The author Gust MEES is ICT Course Instructor, ”Member of the Advisory Board” from “Luxembourg Safer Internet” (LuSI), BEESECURE, Official Partner (Consultant) from the Ministry of Education in Luxembourg, project “MySecureIT“, Official Partner from the Ministry of Commerce in Luxembourg, project “CASES” (Cyberworld Awareness and Security Enhancement Structure).

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Keywords necessary for me to create this blog post: Arduino UNO R3, Arduino NANO, Grove, Grove Beginner Kit for ARDUINO, Coding, Maker, MakerED, Maker Spaces, OLED, DHT11, Temperature and Humidity Monitor, I2C, SEEDSTUDIO,

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First steps with the Arduino UNO, NANO | Displaying Time, Date, Temperature and Humidity on a LCD2004 Display | Maker, MakerED, Maker Spaces, Coding

First steps with the Arduino UNO, NANO | Displaying Time, Date, Temperature and Humidity on a LCD2004 Display | Maker, MakerED, Maker Spaces, Coding

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Displaying Time, Date, Temperature and Humidity on a LCD2004 Display

We were already playing around with a LCD2004 display in a previous tutorial where we displayed the temperature and the humidity <===> First Steps with the Arduino-UNO R3 and NANO | Maker, MakerED, Coding | I2C LCD Temp./Humidity displaying, now we will add as well Time and Date with a DS3231 module.

We will use the tutorial from <===> Arduino datalogger with SD card, DS3231 and DHT22 sensor, where we will NOT use the datalogger for our project to make it as easy as possible; courageous ones, once the project is working for them, may add the datalogger 😉 In that tutorial you will find also the code…

Please check video tutorial below:

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Check also the blog below, please:

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Check the schematic above please to know how to wire it; first we will do it on a breadboard and later we could solder it… Do the wiring as shown, without the Datalogger-SDCard-Module. See PIC below, please.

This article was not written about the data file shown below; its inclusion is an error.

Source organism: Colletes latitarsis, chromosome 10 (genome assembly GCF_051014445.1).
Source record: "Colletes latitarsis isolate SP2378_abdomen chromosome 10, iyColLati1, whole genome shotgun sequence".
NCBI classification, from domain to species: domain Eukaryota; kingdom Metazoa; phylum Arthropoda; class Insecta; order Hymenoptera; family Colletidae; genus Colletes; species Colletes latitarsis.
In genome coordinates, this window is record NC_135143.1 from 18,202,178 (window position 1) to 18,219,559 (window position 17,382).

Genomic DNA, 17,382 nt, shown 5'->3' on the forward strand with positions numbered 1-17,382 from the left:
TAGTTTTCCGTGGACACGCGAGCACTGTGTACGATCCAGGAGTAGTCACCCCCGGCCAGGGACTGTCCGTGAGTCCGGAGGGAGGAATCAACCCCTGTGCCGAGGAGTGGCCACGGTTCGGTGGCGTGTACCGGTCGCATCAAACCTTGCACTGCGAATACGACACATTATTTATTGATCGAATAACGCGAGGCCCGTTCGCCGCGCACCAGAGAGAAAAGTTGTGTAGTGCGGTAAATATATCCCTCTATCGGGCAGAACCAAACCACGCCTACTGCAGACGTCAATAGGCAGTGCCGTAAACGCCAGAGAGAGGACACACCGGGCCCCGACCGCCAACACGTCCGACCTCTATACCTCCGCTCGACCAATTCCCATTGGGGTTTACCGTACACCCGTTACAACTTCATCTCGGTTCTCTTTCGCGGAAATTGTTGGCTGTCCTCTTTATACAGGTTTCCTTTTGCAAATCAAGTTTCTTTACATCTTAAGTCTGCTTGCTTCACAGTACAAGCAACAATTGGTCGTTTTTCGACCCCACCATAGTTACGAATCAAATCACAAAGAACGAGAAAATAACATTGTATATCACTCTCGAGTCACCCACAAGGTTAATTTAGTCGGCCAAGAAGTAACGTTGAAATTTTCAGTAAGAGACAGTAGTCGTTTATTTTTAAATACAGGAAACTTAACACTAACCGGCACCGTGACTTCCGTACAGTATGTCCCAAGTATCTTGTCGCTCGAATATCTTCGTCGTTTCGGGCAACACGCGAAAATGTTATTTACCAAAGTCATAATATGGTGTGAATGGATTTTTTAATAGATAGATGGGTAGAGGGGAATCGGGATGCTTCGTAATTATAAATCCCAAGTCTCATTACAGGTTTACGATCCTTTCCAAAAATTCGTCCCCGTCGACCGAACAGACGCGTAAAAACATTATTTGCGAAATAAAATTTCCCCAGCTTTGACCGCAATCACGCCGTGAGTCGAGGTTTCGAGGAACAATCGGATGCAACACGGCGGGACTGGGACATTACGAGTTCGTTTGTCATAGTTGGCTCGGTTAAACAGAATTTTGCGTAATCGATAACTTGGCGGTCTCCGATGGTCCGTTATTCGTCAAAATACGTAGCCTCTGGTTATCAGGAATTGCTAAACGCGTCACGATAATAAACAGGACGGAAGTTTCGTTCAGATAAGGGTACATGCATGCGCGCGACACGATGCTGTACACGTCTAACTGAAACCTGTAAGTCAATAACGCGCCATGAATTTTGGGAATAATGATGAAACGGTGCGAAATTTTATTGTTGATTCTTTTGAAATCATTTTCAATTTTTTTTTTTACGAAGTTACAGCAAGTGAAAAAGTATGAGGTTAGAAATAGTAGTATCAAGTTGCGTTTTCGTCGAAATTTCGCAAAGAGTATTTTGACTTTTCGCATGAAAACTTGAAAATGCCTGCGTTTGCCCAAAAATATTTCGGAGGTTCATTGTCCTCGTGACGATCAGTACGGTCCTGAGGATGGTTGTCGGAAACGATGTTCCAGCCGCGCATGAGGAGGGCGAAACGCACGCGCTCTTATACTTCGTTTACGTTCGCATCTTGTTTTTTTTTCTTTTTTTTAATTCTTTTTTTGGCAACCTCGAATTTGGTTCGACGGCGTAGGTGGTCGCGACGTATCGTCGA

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In the above image you will see an DHT11 Sensor (blue case) as at the time I didn’t have it yet (was ordered…) a DHT22 Sensor (white case) as shown on the finished project. As the project works we can now solder everything together on a strip-board, choosing a case; I used a cardboard box with the dimensions of 140 mm X 130 mm X 60 mmm, fixing the LCD2004 and the DHT22-Sensor on the front of the cardboard box.

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Components soldered on a Stripboard

Components soldered on a Stripboard

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Soldering cables on the DHT22 sensor and isolating pins with heatshrink tube

Soldering cables on the DHT22 sensor and isolating pins with heatshrink tube

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Soldering cables on the I2C adapter of the LCD2004 and isolating pins with heatshrink tube

Soldering cables on the I2C adapter of the LCD2004 and isolating pins with heatshrink tube

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Fixing the LCD2004 display on the frontpanel and the distance bolts

Fixing the LCD2004 display on the frontpanel and the distance bolts

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Final assembling of the parts

Final assembling of the parts

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The finished project